Australia Weather News

Queensland's big wet is forecast to stay until December, and while it's welcome for cattle farmers, others in low-lying areas in Central Queensland fled their homes overnight amid flash flooding.

The Bureau of Metrology's (BOM) seven-day forecast shows no dry days ahead for Queensland.

The rain will peak in the south-east today, as a trough over the central interior moves east, bringing more rain to the coast.

BOM forecaster Harry Clark said conditions would become more severe for the capital in the afternoon, with the chance of storms.

"If we do get enough heating to make that happen, there is the potential for heavy falls once again," he told ABC Radio Brisbane.

"They are most likely forming out in the west and then moving east across towards the coast."

Flash flooding in Rubyvale

Bundaberg copped 191 millimetres overnight, a potential record for November.

To the north, Central Queensland bore the brunt. An average of 150 millimetres in the 48 hours to Friday morning and up to 270mm was recorded near Theresa Creek.

Flash flooding hit Rubyvale and nearby Sapphire and Glenn Bell from the Central Highlands Regional Council's Disaster Management group said council was working through how many people self-evacuated overnight.

Clive Nesbitt, 67, escaped to a friend's house when the water started coming into his home in the Gemfields.

His brother Jim Nesbitt said it was a repeat of the flooding in March.

"He lost everything [in March], he lost all his personal belongings, he lost his clothing, he lost pictures of his family, he lost everything, he lost his car," Mr Nesbitt said.

"It's taken him up until now to get his life back on track again, and the same thing has happened."

Sustained and heavy rainfall has seen the SES receive more than 300 requests for help since Monday morning, with a further risk of flooding over the weekend.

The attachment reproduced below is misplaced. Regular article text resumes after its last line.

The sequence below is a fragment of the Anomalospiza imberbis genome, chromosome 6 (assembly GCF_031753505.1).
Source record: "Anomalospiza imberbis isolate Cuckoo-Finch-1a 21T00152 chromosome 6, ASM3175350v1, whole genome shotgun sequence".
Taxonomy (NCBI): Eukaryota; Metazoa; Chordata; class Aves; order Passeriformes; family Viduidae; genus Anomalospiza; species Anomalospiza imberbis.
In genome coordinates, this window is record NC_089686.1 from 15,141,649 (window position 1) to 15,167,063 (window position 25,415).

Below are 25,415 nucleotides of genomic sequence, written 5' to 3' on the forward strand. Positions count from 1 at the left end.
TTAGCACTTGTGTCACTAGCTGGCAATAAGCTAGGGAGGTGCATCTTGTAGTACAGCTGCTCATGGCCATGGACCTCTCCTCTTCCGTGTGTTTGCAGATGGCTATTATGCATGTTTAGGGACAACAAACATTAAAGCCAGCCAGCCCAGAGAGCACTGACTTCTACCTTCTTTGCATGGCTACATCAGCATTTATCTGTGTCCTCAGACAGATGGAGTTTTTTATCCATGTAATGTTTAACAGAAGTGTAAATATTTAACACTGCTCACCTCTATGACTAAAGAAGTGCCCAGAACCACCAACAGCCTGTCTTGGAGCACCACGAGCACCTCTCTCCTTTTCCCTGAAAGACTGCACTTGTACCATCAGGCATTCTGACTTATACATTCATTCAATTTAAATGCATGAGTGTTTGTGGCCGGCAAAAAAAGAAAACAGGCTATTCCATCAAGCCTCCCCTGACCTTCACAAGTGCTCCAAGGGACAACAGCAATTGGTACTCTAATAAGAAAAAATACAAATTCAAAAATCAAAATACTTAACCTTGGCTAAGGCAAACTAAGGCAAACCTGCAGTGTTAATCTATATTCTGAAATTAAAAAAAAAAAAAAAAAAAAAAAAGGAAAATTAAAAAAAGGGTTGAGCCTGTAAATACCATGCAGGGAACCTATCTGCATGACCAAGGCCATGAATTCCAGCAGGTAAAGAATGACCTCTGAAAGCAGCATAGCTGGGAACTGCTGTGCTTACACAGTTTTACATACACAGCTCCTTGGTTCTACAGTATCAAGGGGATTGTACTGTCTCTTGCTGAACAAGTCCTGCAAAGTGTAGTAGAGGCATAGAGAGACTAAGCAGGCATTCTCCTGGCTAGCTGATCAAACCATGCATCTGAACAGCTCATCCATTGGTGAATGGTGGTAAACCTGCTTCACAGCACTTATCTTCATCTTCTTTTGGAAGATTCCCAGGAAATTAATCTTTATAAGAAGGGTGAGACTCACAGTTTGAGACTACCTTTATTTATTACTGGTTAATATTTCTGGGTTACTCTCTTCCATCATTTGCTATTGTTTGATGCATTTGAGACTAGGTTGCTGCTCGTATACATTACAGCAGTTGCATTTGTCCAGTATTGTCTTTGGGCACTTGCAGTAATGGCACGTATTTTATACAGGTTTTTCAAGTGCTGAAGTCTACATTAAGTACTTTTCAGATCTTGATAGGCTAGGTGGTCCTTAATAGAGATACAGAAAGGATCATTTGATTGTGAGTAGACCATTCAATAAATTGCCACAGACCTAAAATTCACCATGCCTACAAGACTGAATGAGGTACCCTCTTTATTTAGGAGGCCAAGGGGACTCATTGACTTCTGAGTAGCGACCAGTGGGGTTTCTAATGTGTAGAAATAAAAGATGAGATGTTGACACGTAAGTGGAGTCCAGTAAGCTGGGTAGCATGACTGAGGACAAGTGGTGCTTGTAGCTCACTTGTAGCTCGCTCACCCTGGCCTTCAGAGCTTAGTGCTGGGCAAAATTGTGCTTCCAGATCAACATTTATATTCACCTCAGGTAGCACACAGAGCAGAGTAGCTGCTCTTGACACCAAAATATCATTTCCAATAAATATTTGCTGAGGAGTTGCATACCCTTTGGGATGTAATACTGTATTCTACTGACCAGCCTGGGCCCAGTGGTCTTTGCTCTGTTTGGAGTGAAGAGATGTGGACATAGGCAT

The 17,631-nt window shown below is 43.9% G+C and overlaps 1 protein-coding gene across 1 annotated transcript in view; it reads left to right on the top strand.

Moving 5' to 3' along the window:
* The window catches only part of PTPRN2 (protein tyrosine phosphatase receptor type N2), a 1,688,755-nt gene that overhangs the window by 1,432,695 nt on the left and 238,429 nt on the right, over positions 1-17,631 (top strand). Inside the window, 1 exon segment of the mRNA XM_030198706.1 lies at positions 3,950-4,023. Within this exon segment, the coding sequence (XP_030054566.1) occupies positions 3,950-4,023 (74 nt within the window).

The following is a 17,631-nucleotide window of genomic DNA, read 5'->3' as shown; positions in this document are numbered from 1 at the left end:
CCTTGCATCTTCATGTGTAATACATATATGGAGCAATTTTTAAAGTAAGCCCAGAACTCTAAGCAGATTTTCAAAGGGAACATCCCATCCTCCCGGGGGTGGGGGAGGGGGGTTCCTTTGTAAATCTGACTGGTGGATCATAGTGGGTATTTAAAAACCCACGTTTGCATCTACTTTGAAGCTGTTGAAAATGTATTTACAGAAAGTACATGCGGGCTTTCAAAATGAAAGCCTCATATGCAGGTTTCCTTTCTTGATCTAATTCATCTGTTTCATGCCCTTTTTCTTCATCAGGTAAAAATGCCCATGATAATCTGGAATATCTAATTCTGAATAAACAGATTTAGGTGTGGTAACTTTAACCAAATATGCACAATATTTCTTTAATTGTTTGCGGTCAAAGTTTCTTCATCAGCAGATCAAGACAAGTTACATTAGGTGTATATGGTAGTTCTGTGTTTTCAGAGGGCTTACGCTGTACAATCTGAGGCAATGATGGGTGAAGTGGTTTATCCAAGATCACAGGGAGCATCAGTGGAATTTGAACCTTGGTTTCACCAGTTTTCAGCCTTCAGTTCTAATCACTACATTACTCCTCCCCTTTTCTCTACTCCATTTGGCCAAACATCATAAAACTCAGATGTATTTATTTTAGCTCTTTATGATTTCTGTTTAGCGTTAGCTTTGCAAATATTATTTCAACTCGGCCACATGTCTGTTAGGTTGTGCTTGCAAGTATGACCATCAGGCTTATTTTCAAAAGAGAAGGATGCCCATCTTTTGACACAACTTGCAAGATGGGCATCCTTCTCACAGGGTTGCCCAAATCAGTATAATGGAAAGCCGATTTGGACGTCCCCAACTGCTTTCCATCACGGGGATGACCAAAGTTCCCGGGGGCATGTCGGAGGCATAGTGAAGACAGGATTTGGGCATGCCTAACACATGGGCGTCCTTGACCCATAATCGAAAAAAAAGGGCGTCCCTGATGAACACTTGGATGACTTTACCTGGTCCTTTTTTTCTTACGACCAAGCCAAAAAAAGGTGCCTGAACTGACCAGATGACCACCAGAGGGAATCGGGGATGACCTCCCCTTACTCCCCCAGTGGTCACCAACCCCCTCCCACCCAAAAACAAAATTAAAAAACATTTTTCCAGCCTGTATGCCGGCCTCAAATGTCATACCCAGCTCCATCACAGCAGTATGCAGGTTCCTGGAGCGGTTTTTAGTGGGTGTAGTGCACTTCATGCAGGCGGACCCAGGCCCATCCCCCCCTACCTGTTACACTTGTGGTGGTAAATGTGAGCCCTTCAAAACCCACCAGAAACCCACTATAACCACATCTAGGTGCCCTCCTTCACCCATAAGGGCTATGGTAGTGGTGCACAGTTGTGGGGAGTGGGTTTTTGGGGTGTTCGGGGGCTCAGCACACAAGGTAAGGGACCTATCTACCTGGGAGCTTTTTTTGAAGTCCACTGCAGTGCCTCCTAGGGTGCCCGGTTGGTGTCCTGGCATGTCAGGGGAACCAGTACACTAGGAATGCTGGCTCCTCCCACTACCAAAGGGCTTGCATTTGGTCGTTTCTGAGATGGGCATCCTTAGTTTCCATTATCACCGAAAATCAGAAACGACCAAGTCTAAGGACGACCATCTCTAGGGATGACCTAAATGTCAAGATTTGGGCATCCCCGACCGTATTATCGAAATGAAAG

No rain reprieve in sight

BOM senior meteorologist Laura Boekel said the Sunshine State was set to remain soggy into December.

She said the big wet has been the result of a very moist, deep tropical air mass that has been pushed into the state by northerly winds from as far as Indonesia.

"It doesn't take much when the air is that moist and then we have these troughs moving through, so because the air is primed and ready to go, it doesn't really take too much to kick off rain and storms," she said.

Ms Boekel said a trough over the central interior will move east tomorrow, bringing more rain to the coast, before moving offshore.

"It will linger offshore and then look to come back next week, which is unusual, so the reprieve from this rainfall is still over a week away," she said.

For cattle farmer, Nina Hensley from Peakvale Station, 60kms south-west of Clermont, the downpour came at just the right time.

"It just gives your spirits a complete boost," she said.

"Going outside and being able to see green grass and the milking cows skipping about with joy," she said.

Rain a 'game changer' after years of drought

Ms Hensley tipped 65mm out of the rain gauge on her property yesterday morning.

She said it was difficult to get an accurate reading because it kept raining.

"This rain means security for the cattle. It means after three fairly ordinary years, we can look at rebuilding the herd," she said.

Before the drenching, beef breeder Caitlyn Donaldson, whose property is about four hours west of Rockhampton, was feeding her cattle lick to keep them healthy.

"We haven't had a break in the season or spring rain for about 10 years, so this is a bit of a game changer," she said.

"We've had 157mm now for November so it's a beautiful start to the wet season and hopefully it continues."

Deluge destroys crops

But Granite Belt Growers Association president Nathan Baronio said not everyone was celebrating, with the prolonged wet weather hindering certain crops.

"We grow strawberries here, which are probably our main line of crops and a third of our production is outdoors," he said.

"Everything that is outdoors in terms of ripe fruit, we pretty much have lost."

He said cherry farmers and stone fruit growers would also be hurting.

"To be honest, I don't think many people would be too happy with how much rain we've had – it would be really hard if you're in harvest and it'd be extremely tough if you're in the vegetable game," he said.

ABC